1. Proof-read your resume with exacting care.
2. Make sure your format is neat, scannable and professional (see our samples)
3. Use action verbs and keep your sentences short with correct punctuation. Avoid weakening verbs like assisted with, responsibilities included:
4. Make sure that your resume contains key words that pertain to the precise position for which you're applying. Many employment departments scan and toss resumes before a human being reads them.
5. Emphasize accomplishments not just duties. Use: metrics, numbers of people supervised, and dollar amounts attained, hours committed to sport etc.
6. List college experiences that show leadership or experience (arts, athletics, organizations, government.)
7. Ensure that the tenses of sentences should also be accurate (i.e., descriptions of previous jobs in past tense and current details in present tense).
8. Place relevant Information up higher on resume.
9. Organize your resume using sections that make sense for your experience.
10. Have your resume reviewed by someone at the Career Center or Amy Donegan. The Career Center has critiques by appointment by calling 617-552-3430, or use drop in hours daily from 1:00 pm – 4:00 pm. Amy has drop in hours Monday through Thursday from 1:00-3:00 pm in Fulton 360.
1. Omit dates and locations of education or work experience.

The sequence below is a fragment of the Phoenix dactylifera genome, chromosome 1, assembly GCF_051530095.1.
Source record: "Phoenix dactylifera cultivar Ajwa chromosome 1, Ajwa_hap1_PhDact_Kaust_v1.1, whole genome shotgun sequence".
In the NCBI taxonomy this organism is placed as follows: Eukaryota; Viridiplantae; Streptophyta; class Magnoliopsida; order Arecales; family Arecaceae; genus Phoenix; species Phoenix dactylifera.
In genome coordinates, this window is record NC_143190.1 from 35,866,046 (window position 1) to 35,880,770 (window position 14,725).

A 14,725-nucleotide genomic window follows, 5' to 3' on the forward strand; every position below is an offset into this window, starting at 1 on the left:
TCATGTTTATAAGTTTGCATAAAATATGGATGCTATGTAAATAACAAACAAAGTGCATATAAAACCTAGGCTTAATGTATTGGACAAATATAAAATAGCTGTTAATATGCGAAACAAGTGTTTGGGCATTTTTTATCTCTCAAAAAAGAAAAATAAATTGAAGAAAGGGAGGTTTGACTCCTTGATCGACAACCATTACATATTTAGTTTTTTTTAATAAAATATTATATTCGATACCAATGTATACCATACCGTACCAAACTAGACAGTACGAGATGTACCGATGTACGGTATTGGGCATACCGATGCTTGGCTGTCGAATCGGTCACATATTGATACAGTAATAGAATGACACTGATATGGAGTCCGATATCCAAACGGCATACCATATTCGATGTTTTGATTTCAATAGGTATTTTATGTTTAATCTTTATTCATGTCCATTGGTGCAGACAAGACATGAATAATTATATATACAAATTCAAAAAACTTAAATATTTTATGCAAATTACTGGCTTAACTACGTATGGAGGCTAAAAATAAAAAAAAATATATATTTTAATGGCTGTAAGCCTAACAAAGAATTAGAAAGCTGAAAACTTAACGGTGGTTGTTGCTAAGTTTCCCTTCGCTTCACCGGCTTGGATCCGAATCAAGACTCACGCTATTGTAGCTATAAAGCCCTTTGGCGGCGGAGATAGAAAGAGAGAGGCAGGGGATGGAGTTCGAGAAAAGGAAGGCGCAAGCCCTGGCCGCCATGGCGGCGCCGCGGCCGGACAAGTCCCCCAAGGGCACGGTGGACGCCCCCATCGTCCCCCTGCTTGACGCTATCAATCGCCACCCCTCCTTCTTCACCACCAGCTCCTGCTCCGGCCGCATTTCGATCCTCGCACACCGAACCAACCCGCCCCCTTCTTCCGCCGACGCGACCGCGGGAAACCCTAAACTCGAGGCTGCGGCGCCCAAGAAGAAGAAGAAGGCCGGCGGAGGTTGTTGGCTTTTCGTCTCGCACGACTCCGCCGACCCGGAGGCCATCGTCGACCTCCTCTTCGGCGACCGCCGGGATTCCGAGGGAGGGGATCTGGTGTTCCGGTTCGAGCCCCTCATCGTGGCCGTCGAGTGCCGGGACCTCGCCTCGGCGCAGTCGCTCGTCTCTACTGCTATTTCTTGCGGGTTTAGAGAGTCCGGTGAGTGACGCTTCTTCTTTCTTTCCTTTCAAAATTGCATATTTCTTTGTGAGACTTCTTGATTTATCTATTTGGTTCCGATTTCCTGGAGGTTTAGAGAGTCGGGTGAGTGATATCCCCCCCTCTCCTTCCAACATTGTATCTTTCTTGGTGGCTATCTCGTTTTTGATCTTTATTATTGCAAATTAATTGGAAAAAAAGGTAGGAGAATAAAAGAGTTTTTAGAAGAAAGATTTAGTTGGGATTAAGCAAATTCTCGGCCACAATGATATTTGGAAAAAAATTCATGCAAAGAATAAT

2. Provide a list of references. Your future employer may ask for them later.
3. Cite your salary expectations unless specifically asked
4. Go over two pages.
5. Use BC specific jargon without explaining it. i.e. UGBC, Pulse,
6. Lie or use misleading information
7. Use an objective that is not clear. If you don’t have an objective leave it out.
Common Sections/Headings for College Students
Education: Boston College, Carroll School of Management, Bachelor of Science in Management expected May 20XX. Concentration(s), include major, GPA (if it’s important or very good), major GPA (if higher), honors, relevant coursework, if you are financing your own education.
Name of institution where you studied abroad, can include high School if you are freshman or sophomore, list significant high school experiences in this section if you want to mention something about h.s. that was exceptional. By junior year high school information should be omitted in most cases.
- Experience (a good catchall because it can include paid, unpaid, internship, volunteer, etc.)
- Related experience
- Interests: be specific not generic, it will help you stand out.
- Skills: languages if you can speak them, never exaggerate your abilities, typical description would be fluent, proficient, advanced, conversant. (Two years of h.s. French isn’t worth mentioning)
- Computer skills, computer programs, specialty software, programming languages, statistical software.
Here are seven examples of resumes from recent Carroll School graduates. Take a look at the format and structure as well as the wide range of activities and experiences that the students were involved in while at Boston College. Please remember to simply use these examples as a guide.